Step aside, manatees. Whales may be the new cows of the sea—at least as far as their gut bacteria is concerned. According to a new study, the carnivorous sea animals and grass-chewing herbivores have similar gut microbiomes, suggesting that the bacteria in the digestive system isn’t just influenced by diet.
The study, published in Nature Communications, is based on data collected from fresh whale poop fished out of waters off the coast of Canada (a fantastic research task, to be sure). After analyzing these floating fecal samples, the researchers determined that humpback and right whales have microbiomes similar to other carnivores, but also to some herbivores.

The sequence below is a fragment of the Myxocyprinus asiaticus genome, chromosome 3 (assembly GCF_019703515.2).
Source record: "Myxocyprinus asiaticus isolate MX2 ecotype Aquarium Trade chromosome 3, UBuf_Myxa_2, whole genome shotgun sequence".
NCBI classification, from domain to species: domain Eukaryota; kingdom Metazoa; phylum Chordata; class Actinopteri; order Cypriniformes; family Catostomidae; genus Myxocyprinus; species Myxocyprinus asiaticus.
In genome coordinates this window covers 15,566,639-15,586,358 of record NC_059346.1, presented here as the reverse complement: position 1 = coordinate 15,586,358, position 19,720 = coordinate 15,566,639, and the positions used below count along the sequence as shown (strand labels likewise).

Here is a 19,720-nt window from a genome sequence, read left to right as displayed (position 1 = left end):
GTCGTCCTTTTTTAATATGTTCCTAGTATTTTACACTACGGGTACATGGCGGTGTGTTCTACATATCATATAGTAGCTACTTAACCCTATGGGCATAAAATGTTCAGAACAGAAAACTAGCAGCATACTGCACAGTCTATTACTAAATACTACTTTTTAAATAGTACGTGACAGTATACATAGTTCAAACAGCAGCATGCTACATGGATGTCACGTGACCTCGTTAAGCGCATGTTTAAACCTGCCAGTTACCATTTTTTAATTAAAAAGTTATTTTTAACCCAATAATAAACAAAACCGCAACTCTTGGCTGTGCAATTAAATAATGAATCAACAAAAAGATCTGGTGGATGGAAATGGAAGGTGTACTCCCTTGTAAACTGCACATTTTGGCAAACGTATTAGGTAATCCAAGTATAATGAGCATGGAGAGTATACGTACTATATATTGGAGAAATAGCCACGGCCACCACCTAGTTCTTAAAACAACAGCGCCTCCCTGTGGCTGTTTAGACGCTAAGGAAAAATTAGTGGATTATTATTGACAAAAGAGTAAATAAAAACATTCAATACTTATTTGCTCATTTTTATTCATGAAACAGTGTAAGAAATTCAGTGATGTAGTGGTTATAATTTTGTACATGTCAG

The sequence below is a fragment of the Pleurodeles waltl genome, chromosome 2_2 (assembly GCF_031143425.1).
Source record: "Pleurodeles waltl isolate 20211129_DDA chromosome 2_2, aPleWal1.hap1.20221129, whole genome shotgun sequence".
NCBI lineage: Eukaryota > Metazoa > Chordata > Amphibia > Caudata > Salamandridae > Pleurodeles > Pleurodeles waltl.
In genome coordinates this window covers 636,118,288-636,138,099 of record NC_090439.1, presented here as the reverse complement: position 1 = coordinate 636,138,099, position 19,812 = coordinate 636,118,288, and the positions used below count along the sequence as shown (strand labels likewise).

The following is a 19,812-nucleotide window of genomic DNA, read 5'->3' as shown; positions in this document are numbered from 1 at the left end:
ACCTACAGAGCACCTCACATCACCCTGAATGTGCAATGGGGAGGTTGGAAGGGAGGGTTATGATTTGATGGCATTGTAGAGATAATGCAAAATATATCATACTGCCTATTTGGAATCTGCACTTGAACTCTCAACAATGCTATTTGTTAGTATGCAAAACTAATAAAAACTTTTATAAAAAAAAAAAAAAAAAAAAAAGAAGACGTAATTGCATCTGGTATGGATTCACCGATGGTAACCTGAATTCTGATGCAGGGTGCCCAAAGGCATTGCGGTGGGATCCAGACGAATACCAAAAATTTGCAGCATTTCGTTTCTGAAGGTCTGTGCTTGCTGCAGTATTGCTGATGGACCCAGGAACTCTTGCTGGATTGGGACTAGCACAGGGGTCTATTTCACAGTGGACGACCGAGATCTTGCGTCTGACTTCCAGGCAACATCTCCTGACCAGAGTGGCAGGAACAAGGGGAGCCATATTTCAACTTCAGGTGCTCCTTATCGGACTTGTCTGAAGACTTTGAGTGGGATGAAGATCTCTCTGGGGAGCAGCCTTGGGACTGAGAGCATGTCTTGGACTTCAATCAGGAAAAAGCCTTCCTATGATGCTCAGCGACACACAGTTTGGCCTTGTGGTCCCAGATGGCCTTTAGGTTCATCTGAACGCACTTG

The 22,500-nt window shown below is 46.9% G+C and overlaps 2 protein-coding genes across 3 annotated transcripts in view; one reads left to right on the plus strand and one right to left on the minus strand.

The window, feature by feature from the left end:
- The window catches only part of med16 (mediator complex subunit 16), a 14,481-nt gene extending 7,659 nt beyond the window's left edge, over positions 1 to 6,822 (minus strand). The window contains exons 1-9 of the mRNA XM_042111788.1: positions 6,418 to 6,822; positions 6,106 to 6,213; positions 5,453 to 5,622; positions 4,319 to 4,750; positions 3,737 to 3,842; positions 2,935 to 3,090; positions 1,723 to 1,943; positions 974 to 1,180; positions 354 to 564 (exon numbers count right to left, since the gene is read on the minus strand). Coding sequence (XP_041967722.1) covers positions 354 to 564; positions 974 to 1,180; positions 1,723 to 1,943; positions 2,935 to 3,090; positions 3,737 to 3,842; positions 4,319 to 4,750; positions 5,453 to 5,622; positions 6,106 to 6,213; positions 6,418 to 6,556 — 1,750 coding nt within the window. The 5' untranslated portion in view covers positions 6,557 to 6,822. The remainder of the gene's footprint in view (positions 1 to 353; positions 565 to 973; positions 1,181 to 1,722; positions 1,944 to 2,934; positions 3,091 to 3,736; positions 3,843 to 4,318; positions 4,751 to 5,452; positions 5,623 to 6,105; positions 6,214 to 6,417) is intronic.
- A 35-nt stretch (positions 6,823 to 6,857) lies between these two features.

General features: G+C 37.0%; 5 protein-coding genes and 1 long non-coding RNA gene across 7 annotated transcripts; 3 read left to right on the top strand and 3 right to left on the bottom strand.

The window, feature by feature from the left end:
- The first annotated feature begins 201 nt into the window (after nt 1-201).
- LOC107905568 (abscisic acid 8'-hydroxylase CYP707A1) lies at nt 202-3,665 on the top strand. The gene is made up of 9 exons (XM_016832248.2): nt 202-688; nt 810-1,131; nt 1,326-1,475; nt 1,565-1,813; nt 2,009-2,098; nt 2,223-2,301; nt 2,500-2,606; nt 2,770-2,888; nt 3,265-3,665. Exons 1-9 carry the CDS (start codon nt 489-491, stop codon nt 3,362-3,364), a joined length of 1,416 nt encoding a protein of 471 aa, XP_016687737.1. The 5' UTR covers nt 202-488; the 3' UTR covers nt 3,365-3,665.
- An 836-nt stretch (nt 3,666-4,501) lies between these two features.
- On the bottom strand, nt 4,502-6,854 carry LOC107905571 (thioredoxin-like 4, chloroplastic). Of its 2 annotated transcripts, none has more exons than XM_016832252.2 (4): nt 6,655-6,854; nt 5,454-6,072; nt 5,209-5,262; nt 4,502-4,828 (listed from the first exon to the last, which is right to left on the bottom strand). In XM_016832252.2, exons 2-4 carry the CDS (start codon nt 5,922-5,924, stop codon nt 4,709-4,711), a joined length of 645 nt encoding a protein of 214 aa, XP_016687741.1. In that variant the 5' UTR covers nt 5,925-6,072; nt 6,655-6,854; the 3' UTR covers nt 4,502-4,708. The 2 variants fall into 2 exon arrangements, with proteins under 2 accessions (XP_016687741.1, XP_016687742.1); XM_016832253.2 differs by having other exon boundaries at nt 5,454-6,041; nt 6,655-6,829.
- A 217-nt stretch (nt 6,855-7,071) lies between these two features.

Baleen whales eat fish, krill, and other sea creatures, so it’s surprising that they would share bacterial colonies with vegetarian, cud-chewing land animals like cows. While the whales’ poop did contain genetic traces of microbes that help terrestrial carnivores like lions digest proteins, it also had unusual parallels to the bacteria that help cows digest the cellulose in plants.
The scientists suggest that these microbes might help whales break down the carbohydrates found in the exoskeletons of their prey, including a tough-to-digest starch, chitin, found in crustacean shells.